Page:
The supporting cast is also given great care in its development. Emmy’s closest friend Hattie has to struggle with her own teaching and superstitions about the “evils” of magic. The path the takes is an at times frustrating but always understandable one. The haints of Harrow County are sure to be favorites as well, from the tiny but courageous hobgoblin Priscilla to the massive and menacing, um, bull(?) in the woods (no spoilers). Even Emmy’s ever-loyal familiar the skinless boy, who never says a word, is a character that is sure to endear himself to any reader who embarks on this series. Even many of the series’ supporting antagonists have understandable views within their own treachery. The story deals with differing shades of good and bad, with Hester Beck as the representation of ultimate evil.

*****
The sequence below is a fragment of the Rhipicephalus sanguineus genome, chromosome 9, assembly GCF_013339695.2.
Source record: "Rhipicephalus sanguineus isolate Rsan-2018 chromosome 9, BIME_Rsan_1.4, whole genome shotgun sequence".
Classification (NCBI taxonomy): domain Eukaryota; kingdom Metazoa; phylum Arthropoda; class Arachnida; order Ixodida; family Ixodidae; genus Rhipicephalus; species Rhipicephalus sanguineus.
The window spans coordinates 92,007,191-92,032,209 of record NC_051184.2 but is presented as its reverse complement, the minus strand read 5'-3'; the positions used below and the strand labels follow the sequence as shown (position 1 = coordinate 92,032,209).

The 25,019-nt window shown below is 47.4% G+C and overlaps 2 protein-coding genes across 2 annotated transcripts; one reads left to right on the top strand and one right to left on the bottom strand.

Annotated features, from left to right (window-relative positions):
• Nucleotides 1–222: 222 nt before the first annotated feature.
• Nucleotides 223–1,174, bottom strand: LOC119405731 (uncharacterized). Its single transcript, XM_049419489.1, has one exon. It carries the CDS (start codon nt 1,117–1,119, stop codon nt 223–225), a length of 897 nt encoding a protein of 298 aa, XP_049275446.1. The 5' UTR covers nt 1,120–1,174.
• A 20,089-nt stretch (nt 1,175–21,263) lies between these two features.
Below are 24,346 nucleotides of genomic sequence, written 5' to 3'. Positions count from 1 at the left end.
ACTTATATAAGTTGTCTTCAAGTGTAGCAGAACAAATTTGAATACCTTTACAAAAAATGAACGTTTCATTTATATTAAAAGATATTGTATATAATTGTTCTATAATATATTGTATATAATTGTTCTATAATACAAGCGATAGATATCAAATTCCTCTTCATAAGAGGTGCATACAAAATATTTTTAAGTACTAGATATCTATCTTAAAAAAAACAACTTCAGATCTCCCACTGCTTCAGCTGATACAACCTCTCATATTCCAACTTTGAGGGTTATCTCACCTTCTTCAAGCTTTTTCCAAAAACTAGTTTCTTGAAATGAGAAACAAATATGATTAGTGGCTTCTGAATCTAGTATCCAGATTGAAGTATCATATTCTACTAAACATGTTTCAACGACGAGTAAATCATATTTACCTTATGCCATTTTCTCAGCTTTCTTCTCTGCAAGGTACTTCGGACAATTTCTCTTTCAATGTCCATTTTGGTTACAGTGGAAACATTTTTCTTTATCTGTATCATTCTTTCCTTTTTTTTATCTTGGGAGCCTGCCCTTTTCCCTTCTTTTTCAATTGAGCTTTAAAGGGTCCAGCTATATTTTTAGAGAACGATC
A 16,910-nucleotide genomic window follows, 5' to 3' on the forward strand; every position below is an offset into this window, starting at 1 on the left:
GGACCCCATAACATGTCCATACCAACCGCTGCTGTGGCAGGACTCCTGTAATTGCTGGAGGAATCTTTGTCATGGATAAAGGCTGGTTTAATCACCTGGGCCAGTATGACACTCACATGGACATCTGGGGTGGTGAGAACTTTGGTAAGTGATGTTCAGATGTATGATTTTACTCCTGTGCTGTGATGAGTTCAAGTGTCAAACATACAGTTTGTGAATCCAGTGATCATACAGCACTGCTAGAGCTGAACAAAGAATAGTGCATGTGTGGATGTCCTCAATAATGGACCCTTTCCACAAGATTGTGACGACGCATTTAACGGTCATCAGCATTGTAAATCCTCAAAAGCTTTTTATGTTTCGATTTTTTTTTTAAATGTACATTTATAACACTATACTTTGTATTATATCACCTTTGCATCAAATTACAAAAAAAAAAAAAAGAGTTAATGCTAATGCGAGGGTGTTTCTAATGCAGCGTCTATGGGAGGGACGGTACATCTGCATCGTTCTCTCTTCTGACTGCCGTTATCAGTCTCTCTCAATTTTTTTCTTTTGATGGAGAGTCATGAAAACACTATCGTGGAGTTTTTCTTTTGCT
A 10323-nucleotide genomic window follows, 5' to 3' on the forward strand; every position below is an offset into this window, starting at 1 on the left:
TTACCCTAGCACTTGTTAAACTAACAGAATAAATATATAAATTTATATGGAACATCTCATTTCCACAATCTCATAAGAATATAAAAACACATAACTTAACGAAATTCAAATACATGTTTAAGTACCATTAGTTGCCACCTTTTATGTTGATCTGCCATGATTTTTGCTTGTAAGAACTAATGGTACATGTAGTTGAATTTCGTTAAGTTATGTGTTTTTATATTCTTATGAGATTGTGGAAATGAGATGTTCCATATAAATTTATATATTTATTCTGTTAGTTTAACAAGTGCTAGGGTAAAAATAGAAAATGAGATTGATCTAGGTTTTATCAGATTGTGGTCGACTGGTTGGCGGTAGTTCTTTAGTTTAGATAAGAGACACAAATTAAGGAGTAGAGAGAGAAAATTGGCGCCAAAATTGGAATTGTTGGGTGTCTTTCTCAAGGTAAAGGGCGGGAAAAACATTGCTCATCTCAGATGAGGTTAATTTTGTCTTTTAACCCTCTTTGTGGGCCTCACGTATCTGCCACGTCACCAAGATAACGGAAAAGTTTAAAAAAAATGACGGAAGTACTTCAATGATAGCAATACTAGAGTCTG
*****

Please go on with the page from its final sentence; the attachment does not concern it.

Another winning mark for Harrow is the development of its world and rules within its fiction. Harrow County itself appears frozen in time, with it being separated from the outside world just via isolation. This allows the quiet and charming yet haunting atmosphere to build freely. This is coupled with Cullen Bunn’s soft approach to lore and magic in the series. He doesn’t waste any time detracting from the natural progression of the plot by delving into the hard rules of Emmy’s magical abilities. Nor does he spend any time really explaining the hows and whys of Harrow’s hauntings and haints. They just “are.” The only real explanations the reader receives are ones that are necessary for understanding the characters themselves. Points such as backstories and revelations are brought in via conversation when the time is right. Even these small points of exposition are created in a naturalistic way that doesn’t detract from the story’s pace. This maintains the sense of wonder and engrossment in this neatly crafted horror-fantasy.